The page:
Sudan: Briefing on Khartoum displaced
The latest demolitions highlight the continuing plight of some 1.8 million internally displaced persons (IDPs) in and around Khartoum. The international community's short-term and inadequate response to the chronic emergency faced by the Khartoum displaced has compounded their persistent suffering and sense of hopelessness, humanitarian sources and donor officials said.
The displaced in Khartoum are mainly people who fled conflict or drought in southern Sudan and southern Kordofan since 1983. Among them are also a number of people displaced by drought in western Sudan or deforestation in central Sudan. Making up 41 percent of the capital's current population, they also represent almost half of Sudan's displaced population which, at about four million, is the world's largest, according to UN estimates.
Most displaced in Khartoum State are scattered in hundreds of unauthorised squatter areas or settlements. An assessment conducted by UN, NGO and government agencies this year in 15 of the main squatter areas found them to be characterised by overcrowding, poor housing and unhealthy water and sanitation conditions. Health services were found to be limited to curative treatment, and frequent disease outbreaks were reported.
The majority of the displaced are from agricultural backgrounds, are illiterate and have limited skills, according to a UNDP report. Only about 5-10 percent have been able to find permanent jobs in the public or formal private sector, it said. Others depend on incomes earned as casual workers, domestic servants or petty traders.
Their 15 year-old displacement into an alien urban environment has left them without land to cultivate and few possibilities for sustainable livelihoods. As a result, they face long-term poverty and poor food security conditions and are subject to exploitation and discrimination on account of their southern origins, with little prospect of real change in the foreseeable future, humanitarian sources and donor officials in Khartoum told IRIN. The ongoing conflict in southern Sudan means they have little chance of resettling in their home areas, they added.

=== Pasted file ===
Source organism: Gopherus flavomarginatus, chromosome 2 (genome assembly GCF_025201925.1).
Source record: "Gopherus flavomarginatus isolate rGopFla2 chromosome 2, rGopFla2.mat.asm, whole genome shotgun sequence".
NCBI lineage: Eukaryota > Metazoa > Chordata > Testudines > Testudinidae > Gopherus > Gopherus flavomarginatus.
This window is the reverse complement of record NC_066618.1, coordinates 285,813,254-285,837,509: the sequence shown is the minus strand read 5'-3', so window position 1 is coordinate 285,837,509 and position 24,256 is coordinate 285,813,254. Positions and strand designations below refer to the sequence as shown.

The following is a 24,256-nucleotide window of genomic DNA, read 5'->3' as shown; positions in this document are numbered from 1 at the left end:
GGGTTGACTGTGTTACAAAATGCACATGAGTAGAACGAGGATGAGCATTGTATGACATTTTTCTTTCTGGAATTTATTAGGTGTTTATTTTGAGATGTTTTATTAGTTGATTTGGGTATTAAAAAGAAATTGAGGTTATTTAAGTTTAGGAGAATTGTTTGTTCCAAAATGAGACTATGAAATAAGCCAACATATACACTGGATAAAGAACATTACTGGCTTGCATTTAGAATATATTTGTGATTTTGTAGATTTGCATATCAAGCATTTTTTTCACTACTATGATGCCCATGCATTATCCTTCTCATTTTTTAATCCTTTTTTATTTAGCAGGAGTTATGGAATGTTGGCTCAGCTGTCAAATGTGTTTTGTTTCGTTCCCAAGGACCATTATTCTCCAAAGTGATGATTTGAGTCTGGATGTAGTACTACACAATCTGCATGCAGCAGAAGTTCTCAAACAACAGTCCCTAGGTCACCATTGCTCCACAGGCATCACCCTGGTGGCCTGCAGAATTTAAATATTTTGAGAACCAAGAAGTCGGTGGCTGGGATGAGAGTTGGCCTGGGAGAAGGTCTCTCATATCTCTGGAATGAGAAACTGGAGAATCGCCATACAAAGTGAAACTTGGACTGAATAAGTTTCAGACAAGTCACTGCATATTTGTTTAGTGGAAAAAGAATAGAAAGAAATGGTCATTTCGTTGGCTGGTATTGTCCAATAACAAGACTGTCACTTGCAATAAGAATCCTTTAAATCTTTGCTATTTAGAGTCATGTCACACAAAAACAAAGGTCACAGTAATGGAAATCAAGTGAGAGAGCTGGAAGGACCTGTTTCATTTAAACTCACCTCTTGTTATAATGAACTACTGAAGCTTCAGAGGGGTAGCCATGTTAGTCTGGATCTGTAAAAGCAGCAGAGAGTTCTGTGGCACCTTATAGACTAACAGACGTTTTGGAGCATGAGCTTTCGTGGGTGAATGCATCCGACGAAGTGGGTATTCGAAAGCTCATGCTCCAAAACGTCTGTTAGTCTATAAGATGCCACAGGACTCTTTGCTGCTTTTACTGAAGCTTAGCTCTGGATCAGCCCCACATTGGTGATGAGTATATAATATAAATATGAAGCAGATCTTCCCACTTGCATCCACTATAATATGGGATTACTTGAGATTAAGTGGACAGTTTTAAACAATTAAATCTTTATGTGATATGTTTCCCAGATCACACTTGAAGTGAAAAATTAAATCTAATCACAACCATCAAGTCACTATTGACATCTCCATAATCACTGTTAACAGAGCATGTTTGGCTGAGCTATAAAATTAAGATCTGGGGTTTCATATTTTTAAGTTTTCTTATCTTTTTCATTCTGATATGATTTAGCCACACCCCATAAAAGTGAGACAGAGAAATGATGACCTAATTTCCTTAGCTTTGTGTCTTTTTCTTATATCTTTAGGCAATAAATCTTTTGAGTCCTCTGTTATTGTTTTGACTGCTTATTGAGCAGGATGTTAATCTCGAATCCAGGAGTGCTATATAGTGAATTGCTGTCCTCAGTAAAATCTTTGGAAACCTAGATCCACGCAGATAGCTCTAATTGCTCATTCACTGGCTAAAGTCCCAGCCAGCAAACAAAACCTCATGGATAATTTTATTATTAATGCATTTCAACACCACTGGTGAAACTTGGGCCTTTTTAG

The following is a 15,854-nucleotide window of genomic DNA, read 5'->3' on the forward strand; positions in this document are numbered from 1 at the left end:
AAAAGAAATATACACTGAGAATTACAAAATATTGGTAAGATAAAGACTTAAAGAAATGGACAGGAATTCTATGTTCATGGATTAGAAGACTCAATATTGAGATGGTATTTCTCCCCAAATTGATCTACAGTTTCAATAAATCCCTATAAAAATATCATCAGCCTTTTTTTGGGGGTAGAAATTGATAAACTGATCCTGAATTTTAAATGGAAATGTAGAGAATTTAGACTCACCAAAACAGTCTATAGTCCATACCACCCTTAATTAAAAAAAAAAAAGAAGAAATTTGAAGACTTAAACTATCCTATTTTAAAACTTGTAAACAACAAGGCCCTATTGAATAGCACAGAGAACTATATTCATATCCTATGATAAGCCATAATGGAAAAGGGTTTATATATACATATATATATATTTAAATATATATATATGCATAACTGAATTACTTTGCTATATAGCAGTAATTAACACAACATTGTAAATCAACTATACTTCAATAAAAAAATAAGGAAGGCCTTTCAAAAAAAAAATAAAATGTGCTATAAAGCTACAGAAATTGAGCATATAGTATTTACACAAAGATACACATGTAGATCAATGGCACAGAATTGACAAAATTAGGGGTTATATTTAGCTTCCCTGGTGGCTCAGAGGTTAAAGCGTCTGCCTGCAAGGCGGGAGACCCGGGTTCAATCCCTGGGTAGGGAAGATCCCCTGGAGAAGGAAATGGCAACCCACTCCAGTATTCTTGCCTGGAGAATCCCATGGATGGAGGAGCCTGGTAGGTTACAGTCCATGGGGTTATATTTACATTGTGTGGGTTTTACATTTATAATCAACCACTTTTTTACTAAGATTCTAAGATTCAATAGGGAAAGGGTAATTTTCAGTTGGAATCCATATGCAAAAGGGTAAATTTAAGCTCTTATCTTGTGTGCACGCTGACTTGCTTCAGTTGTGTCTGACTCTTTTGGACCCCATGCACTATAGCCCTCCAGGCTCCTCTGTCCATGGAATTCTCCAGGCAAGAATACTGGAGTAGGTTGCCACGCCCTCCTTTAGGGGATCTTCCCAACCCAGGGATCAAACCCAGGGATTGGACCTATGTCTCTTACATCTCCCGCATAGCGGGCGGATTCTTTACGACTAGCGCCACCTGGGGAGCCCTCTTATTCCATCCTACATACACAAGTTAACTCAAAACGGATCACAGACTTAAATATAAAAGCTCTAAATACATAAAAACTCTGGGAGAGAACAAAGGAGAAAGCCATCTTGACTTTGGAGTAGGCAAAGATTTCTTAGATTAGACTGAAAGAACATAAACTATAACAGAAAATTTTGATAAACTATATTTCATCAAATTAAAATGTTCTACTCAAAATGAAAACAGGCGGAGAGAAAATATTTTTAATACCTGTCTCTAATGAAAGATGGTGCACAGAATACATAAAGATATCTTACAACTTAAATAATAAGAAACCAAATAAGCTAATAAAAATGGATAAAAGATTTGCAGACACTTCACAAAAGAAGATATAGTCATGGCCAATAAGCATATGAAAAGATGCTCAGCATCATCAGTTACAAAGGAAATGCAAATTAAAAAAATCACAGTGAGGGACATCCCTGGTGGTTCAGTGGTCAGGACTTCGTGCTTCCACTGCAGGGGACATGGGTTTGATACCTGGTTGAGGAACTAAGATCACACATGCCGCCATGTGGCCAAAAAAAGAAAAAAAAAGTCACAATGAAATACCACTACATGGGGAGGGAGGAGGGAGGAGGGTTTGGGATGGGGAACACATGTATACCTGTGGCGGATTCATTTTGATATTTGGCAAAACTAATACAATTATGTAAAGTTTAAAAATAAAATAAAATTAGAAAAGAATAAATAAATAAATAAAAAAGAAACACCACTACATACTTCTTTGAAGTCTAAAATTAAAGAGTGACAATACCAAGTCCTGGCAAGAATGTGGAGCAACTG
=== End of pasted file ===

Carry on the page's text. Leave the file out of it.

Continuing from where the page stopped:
Since 1991, many Khartoum squatter settlements have been demolished, some without prior notice, as part of a government urban renewal plan formulated with the assistance of the World Bank. Those living in cleared squatter communities are relocated to the official displaced camps or other planned sites on the outskirts of the city.
In the current demolitions, at least 3,000 affected squatter families in Carton Kassala are to be relocated to other areas, sources said. While tens of thousands of homes have been destroyed since 1991, the number of the demolitions had gone down drastically over the past year, possibly due to a combination of international criticism, a shortage of government funds and the collapse of the city's real-estate market, according to various sources.
About 250,000 of the 1.8 million displaced persons live in four camps established by the government in 1992. While the camp residents benefit from substantial health, water and other basic services provided by UN and NGO agencies, their household food security, in particular, remains precarious. Data provided by humanitarian agencies indicates that malnutrition rates among children under five years old in the camps in 1997-98 has ranged from 12 to 24 percent, including severe malnutrition rates of up to three percent.
There are no general food aid distributions for the Khartoum displaced but an average of 46,000 displaced people per month benefit from special feeding programmes run by the Adventist Development Relief Agency (ADRA). Beneficiaries include malnourished children, pregnant women, orphans, new arrivals and other vulnerable groups, ADRA told IRIN. In times of increased food stress, displaced children are sent to work to supplement family incomes, according to the UN Humanitarian Coordination Unit (UNHCU) in Khartoum. Only about 36 percent of displaced school-age children were enrolled in schools in 1997, an assessment by Operation Lifeline Sudan (OLS) found last year.
Amid the global confusion over organisational mandates for IDPs, increased protection is cited by Khartoum-based agencies as a priority. UNHCU, which last year started an IDP programme with a protection component, said that 95 percent of people held in Khartoum's prisons are displaced women charged with activities such as beer brewing and prostitution. Many women in the displaced camps depend on these illegal activities as the sole source of family income.
Also at particularly high risk of physical, sexual or psychological abuse are the estimated 10,000-15,000 street children in the capital, most of whom are war-affected displaced, humanitarian sources said.
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